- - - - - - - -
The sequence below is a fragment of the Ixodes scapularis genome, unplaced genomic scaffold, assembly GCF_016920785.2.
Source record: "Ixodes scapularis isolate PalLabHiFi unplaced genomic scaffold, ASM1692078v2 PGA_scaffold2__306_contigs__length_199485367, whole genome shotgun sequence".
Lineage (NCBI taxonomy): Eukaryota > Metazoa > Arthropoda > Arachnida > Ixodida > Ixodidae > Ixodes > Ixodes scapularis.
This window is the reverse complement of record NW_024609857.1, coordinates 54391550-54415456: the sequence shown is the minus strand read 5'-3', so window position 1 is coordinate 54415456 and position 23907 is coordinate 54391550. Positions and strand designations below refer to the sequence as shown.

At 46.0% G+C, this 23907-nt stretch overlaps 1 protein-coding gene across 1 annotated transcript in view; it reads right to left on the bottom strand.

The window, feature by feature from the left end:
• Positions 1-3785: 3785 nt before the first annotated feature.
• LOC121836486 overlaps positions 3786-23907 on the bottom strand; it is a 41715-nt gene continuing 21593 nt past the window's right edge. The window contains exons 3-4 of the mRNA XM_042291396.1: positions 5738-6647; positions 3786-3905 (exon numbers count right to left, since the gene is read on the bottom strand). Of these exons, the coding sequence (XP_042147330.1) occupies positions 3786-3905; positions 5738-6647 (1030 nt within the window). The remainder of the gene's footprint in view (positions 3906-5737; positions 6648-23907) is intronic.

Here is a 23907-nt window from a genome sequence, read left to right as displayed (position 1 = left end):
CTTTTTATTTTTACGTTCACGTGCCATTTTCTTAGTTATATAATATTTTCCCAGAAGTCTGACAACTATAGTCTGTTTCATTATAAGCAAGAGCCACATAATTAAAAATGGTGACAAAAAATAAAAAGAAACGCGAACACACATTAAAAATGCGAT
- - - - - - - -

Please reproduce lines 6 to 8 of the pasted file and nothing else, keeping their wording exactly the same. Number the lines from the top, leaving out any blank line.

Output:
The window, feature by feature from the left end:
• Positions 1-3785: 3785 nt before the first annotated feature.
• LOC121836486 overlaps positions 3786-23907 on the bottom strand; it is a 41715-nt gene continuing 21593 nt past the window's right edge. The window contains exons 3-4 of the mRNA XM_042291396.1: positions 5738-6647; positions 3786-3905 (exon numbers count right to left, since the gene is read on the bottom strand). Of these exons, the coding sequence (XP_042147330.1) occupies positions 3786-3905; positions 5738-6647 (1030 nt within the window). The remainder of the gene's footprint in view (positions 3906-5737; positions 6648-23907) is intronic.